You’ve heard about the dangers of secondhand cigarette smoke, but what about secondhand bong smoke?
the haze after a bubbly bong hit may appear harmless, but a new study published Wednesday in JAMA Network Open found bystanders may be inhaling air pollutants at concentrations more than twice federal air quality limits.
Researchers at the University of California, Berkeley, measured fine particulate matter (PM2.5) in a real-world setting where a group of young adults socially smoked cannabis with a bong for two hours in an ordinary household living room. An aerosol monitor was placed where a nonsmoker might sit, recording PM2.5 levels before, during and after eight sessions.
They found home cannabis bong smoking significantly increased PM2.5 from background levels by at least 100-fold. Within the first 15 minutes of smoking, PM2.5 concentrations surpassed air quality levels deemed safe by the Environmental Protection Agency.
“There’s negative attitudes to secondhand tobacco smoke but not really to secondhand cannabis smoke,” said lead study author Patton Nguyen, an industrial hygienist and a graduate of UC Berkeley School of Public Health. “What we want this study to do is really elucidate and help people understand that there are public health concerns.”
Fine particulate matter, or PM2.5, are tiny particles in the air that can travel deep into the respiratory tract, reaching the lungs and impacting their function. Some studies suggest long term exposure to PM2.5 may be linked to lung and heart diseases.
Study authors said PM2.5 concentrations from cannabis bong smoking were at least four times greater than concentrations from secondhand tobacco smoke from cigarettes or hookah found in previous studies.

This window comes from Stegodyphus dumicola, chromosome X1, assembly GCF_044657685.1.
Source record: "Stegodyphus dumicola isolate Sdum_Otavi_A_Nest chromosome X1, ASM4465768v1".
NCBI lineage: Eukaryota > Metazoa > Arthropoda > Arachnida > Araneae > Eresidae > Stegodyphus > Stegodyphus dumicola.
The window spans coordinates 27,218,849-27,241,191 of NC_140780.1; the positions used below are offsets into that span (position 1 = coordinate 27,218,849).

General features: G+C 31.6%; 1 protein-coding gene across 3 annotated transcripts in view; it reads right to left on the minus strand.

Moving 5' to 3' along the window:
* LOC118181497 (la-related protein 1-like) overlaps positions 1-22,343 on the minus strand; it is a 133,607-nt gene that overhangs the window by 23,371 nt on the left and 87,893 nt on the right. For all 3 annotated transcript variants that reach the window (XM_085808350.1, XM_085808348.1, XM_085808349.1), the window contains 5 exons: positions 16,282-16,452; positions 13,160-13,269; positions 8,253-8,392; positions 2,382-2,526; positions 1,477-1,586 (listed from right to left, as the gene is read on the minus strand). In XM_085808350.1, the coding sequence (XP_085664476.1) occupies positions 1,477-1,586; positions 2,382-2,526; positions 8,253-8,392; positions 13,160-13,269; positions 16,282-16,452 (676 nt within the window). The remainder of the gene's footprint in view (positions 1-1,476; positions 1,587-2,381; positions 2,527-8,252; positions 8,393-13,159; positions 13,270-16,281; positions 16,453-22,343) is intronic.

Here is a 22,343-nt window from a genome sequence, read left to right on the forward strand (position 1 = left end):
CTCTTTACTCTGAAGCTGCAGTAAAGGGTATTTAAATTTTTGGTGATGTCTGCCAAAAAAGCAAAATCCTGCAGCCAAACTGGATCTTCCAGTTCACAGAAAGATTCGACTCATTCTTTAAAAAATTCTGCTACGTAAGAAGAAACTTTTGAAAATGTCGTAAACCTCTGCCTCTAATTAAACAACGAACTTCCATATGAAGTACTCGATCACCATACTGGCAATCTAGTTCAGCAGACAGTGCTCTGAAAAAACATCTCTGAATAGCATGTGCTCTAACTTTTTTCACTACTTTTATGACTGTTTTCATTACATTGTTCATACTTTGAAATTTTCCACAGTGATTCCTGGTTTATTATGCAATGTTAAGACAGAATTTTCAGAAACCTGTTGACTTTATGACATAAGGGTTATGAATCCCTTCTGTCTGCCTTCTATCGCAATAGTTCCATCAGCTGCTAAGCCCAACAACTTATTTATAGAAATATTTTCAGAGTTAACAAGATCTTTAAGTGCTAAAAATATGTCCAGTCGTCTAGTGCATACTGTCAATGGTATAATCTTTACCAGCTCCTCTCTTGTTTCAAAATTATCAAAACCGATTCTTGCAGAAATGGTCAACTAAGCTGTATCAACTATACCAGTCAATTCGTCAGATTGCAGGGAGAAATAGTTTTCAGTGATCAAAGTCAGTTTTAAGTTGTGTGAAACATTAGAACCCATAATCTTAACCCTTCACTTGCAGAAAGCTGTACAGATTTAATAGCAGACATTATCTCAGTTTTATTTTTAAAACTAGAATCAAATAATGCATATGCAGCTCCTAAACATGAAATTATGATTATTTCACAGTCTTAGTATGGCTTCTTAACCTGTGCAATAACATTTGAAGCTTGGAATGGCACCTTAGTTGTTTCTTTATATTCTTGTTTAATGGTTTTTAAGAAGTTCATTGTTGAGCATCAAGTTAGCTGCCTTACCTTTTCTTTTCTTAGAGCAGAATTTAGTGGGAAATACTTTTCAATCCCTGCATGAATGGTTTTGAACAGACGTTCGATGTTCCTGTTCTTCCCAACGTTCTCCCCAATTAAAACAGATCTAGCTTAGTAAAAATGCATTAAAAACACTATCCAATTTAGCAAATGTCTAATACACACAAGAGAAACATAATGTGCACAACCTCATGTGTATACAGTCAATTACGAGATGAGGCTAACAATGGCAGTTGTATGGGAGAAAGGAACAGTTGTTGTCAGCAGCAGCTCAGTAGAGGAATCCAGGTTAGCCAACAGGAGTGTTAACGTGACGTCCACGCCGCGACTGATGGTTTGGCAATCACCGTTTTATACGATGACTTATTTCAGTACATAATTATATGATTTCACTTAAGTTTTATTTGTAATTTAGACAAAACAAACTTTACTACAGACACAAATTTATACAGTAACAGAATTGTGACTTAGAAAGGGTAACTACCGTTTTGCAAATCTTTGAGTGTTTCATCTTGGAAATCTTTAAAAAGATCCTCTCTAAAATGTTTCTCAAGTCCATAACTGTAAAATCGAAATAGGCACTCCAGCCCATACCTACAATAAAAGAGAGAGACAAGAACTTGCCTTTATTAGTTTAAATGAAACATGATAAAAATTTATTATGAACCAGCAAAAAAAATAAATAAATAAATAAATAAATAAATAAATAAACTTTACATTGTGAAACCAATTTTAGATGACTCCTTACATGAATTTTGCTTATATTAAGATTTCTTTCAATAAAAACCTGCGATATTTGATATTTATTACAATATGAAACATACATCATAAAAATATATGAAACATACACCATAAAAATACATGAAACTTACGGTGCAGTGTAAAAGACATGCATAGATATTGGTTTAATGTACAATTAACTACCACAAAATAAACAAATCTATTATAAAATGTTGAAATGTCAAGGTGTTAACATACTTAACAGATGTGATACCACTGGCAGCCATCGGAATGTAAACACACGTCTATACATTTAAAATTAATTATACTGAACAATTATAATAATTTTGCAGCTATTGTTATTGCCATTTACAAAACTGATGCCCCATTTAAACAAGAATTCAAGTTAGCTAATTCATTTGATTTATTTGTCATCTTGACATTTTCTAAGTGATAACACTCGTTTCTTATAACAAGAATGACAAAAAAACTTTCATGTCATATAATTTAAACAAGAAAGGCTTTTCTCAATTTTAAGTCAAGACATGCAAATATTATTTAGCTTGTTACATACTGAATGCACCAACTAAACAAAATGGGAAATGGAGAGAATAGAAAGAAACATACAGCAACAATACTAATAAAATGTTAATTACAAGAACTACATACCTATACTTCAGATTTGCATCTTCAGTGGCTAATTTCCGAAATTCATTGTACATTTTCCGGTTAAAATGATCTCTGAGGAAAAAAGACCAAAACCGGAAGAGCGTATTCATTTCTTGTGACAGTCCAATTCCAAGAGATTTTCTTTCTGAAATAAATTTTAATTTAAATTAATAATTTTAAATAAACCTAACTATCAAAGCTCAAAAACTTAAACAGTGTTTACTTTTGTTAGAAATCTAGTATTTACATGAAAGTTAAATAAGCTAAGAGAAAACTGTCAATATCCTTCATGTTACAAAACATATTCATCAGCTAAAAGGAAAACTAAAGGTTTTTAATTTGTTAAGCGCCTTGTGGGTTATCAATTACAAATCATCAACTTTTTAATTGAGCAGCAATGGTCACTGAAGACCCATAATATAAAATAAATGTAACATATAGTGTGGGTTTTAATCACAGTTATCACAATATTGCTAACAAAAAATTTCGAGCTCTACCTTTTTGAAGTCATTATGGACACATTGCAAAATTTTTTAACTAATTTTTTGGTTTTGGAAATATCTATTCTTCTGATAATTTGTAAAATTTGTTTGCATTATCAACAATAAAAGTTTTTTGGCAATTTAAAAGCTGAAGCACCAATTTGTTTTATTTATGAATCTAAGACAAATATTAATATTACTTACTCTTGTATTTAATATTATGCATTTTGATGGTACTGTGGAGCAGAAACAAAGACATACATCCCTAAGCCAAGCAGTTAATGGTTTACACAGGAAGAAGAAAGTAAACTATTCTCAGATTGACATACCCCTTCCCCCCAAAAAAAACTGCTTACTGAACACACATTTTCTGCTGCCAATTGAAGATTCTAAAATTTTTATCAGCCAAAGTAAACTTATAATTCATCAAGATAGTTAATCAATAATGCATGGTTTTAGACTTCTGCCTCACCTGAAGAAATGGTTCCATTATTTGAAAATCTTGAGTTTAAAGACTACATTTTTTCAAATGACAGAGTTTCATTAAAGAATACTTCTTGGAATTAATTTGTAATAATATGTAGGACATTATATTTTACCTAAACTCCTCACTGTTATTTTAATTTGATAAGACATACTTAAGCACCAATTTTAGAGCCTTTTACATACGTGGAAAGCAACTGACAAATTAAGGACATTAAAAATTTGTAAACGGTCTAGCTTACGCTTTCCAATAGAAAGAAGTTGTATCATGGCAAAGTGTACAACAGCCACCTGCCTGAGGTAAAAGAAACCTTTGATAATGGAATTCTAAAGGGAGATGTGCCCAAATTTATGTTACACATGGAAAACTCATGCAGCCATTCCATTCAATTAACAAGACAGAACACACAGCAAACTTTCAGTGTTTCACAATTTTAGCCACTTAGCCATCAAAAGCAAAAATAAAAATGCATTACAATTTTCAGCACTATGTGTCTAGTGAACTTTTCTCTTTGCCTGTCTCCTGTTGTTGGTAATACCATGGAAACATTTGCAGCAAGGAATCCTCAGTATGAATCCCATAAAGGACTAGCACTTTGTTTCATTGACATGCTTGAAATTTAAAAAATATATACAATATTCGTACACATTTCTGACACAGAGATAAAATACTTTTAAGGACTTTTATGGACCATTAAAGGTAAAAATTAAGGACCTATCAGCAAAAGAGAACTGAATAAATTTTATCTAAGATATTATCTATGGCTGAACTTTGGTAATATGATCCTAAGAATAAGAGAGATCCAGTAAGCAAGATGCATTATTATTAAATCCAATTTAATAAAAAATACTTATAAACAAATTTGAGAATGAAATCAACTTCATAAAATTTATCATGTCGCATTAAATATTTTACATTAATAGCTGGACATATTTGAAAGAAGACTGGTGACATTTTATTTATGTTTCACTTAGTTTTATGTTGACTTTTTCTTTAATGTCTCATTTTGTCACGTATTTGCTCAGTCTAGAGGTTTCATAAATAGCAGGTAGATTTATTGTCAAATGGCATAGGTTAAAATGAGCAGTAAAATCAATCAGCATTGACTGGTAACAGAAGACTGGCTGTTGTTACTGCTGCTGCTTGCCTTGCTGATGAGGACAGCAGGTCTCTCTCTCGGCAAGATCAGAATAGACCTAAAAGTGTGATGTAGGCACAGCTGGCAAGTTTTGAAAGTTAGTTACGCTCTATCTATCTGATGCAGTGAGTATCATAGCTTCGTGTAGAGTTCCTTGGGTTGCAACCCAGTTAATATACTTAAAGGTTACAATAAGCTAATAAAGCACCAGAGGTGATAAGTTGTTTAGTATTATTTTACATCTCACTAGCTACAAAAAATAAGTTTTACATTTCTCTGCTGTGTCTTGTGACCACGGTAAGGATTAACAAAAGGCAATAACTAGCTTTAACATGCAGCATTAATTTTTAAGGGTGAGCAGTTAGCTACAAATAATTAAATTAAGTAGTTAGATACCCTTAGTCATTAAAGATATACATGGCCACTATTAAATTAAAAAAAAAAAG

Although health experts say the findings are noteworthy, more research is needed before conclusions can be made about smoking marijuana with a bong versus smoking tobacco as researchers did not control how much pot was smoked in the study.
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“There’s very little research in this area,” said Dr. Silvia Martins, professor of epidemiology and director of the Substance Use Epidemiology Unit at Columbia University Mailman School of Public Health. “This (study) is one of the first in a controlled environment.”
Researchers note PM2.5 concentrations also took a long time to return to pre-smoking levels. In one session, levels remained at more than 10 times the original concentration 12 hours after the group stopped smoking.
This suggests people entering a home hours after a bong session could still be affected by secondhand smoke.
“It can actually affect the health of children who are nearby or other people in pretty serious ways,” said corresponding author Katharine Hammond, a professor at UC Berkeley School of Public Health. “We need to wake up to that.”
Although recreational cannabis use is perceived by some as a harmless past time, Hammond and Nguyen say no level of toxins and air pollutants in cannabis smoke is considered safe.
“There are potential exposures to high concentrations of toxins and these toxins are associated with negative or adverse health effects,” Nguyen said. “We really need to be mindful that nonsmokers present can be exposed.”
Windows and doors were closed throughout the study but he says future research will look at how ventilation plays a role in PM2.5 exposure from cannabis smoke.
He also plans to publish additional data from the same study that measured other harmful chemicals and carcinogens from secondhand bong smoke.
“Our job as scientists really is to release this unbiased information to help inform the public,” Nguyen said. “The big take-home message is secondhand cannabis smoke is not safe and people’s public perceptions should be addressed.”
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George is Digismak’s reported cum editor with 13 years of experience in Journalism